Coronavirus 1) Bells toll for 126,000 lives lost to Covid-19

“It was a day to reflect and remember, a time for the nation to mourn its losses and contemplate a future that remains worryingly uncertain. For the prime minister, it was a moment to admit that the consequences of the pandemic, and the decisions his government took, will stay with him for ever. “This is something that we will all remember and be dealing with in different ways,” Boris Johnson said in a Downing Street press conference to mark the anniversary of Britain first being put into lockdown.” – The Times


Coronavirus 2) ‘Inevitable’ third Covid-19 wave will not change the plan, vows Johnson…

“Boris Johnson and Chris Whitty have both said that Britain will suffer another surge of coronavirus as restrictions are eased. The prime minister last night told Conservative MPs that a third wave coming from Europe was “inevitable”. However, he insisted that “we are prepared” and there was “no reason to deviate” from the unlocking road map he set out last month. He hailed the success of the vaccine rollout as a reason to persist with the existing timetable even if cases rise again.” – The Times

  • ‘Certainty over haste’: PM’s curt response to Covid lockdown rebels – The Times
  • Border curbs demanded to stop Covid strains from France – The Times
  • Covid ‘vaccine hesitancy’ in England and Wales is being overcome, study finds – The Guardian


Coronavirus 3) … As he says ‘greed’ and ‘capitalism’ was behind vaccine success

“BORIS Johnson risked inflaming the EU vaccines war last night by saying “it was greed my friends” behind “our vaccine success”. The PM made the controversial comments in a private address to Tory MPs over Zoom earlier in the evening. He was hailing the efforts of “big pharma” in manufacturing the life-saving jab in lightning-quick time. Boris has spent days trying to dial down the rhetoric and pleading with European leaders to abandon their threat to slap an export ban on vaccines. But he risked reigniting tensions with the continent last night as he boasted about how Britain stole the march. He told MPs at the 1922 Committee: “The reason we have the vaccine success is because of capitalism, because of greed my friends.” He later added: “Actually I regret saying it.” And he asked MPs repeatedly to “forget I said that”.” – The Sun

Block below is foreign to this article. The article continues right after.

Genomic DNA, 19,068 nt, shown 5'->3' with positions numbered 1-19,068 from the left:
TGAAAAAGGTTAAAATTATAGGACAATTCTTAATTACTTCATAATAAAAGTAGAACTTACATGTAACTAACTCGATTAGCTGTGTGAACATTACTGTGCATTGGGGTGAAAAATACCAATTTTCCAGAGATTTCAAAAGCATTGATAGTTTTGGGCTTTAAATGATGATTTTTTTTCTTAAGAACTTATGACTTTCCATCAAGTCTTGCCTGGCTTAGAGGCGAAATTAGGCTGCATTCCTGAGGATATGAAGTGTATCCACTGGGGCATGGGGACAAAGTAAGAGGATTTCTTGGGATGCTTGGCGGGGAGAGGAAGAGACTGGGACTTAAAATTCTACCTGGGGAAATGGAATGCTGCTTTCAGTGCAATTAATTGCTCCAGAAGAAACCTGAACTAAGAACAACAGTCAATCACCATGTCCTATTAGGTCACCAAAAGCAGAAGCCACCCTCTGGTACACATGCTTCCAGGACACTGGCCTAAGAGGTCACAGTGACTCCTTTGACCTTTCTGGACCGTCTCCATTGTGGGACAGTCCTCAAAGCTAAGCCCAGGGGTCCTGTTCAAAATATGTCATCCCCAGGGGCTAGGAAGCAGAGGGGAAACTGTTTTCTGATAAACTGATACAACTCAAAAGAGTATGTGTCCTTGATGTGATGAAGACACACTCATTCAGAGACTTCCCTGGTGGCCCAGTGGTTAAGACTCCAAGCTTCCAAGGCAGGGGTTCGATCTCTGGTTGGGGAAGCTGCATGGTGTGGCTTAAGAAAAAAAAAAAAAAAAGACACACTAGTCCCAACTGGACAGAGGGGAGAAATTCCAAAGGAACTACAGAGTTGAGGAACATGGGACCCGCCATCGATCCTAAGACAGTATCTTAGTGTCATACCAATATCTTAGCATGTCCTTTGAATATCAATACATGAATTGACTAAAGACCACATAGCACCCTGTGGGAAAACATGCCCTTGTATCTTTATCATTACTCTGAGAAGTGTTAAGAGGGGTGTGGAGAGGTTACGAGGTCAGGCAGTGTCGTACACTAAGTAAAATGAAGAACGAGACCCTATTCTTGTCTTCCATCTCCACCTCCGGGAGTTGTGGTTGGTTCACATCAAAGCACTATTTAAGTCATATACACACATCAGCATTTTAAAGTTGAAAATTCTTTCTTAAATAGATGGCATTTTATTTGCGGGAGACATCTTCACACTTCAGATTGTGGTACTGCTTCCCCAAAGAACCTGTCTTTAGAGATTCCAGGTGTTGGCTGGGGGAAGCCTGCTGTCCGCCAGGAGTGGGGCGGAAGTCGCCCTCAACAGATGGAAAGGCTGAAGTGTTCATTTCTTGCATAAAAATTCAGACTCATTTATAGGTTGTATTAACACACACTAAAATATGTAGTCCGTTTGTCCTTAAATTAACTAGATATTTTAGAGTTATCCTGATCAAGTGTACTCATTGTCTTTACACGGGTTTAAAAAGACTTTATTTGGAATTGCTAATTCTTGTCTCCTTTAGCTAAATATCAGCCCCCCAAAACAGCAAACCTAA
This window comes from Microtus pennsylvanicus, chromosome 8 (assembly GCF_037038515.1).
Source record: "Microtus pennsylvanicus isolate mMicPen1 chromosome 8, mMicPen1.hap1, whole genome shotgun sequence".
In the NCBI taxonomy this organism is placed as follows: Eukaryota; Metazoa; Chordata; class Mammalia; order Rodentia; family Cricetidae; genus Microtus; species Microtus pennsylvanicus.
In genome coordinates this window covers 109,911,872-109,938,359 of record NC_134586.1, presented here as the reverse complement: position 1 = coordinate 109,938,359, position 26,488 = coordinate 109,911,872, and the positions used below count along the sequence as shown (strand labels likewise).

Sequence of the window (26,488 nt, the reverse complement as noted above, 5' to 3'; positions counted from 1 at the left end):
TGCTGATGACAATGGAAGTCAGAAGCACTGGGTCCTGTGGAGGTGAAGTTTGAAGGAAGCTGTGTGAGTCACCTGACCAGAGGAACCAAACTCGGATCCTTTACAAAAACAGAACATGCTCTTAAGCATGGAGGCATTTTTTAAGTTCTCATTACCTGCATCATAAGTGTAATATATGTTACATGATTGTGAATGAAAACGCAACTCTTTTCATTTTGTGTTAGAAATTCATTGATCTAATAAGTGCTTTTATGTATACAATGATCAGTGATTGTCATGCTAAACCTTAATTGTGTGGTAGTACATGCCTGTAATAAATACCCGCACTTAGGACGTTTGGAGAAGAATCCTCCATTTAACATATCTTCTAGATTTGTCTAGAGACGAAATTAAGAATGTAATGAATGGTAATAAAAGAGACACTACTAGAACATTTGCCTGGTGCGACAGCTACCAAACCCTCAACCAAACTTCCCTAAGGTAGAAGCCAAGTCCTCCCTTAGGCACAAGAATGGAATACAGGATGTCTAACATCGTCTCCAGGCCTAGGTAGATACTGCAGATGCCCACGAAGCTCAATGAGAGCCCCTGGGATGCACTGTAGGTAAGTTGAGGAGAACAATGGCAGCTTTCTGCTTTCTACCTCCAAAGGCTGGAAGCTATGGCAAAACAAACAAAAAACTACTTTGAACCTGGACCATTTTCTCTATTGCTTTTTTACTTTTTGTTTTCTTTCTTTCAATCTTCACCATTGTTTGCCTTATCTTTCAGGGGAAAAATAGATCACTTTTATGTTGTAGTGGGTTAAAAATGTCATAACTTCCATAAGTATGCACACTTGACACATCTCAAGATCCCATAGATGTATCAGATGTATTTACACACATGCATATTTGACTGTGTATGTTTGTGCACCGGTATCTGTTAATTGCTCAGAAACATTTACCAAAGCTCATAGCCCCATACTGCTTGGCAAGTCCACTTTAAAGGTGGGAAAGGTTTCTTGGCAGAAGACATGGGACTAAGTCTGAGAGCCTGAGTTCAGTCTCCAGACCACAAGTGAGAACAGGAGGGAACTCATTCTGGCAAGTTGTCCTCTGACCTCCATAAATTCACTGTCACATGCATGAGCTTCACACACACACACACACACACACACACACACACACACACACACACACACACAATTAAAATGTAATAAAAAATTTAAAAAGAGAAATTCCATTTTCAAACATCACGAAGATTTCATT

• Merkel steers EU from brink of vaccine war – The Times
  • EU to widen criteria for possible Covid vaccine export bans – The Guardian

Coronavirus 4) Ambrose Evans-Pritchard – Scapegoating Britain will not save Europe from a self-made disaster

“Language matters. The Commission’s Ursula von der Leyen states that the EU has shipped 10 million vaccines to the UK – and another 30 million to the rest of the world – but has yet to receive a single vaccine in exchange. The EU has done no such thing. The American pharmaceutical company Pfizer produces the Turkish-German BioNTech vaccine at a plant in Belgium, relying on critical supplies of lipid nanoparticles made in Yorkshire (the complex part) and on a long list of inputs from dozens of countries.” – Daily Telegraph

Patel vows illegal immigrants landing on UK beaches face deportation in as little as 24 hours

“ILLEGAL immigrants landing on England’s beaches face “boomerang” deportation in as little as 24 hours and will be sent to the back of the asylum queue, Priti Patel will announce today. And “asylum shoppers” will be blocked from travelling through safe countries to settle in their preferred destination of the UK. Taking aim at immoral lawyers and lefty armchair critics, the Home Secretary declared “no one can defend the current system” as she launches the biggest reforms in a generation to Britain’s “broken” asylum process.” – The Sun

  • Migrants who enter UK illegally to lose benefits – The Times

Defence review that cuts size of army leaves Britain at risk, says former forces chief

“Troop cuts announced today will encourage an attack from Russia and leave Britain unable to retake the Falklands, a former defence chief has warned. After weeks of speculation, Ben Wallace, the defence secretary, has confirmed that his reforms will involve a reduction in the overall number of armed forces personnel. Wallace also admitted the cuts would break a Tory election promise issued by Boris Johnson 16 months ago. The army’s strength is expected to be reduced by 10,000 soldiers, to leave it at its smallest in 200 years.” – The Times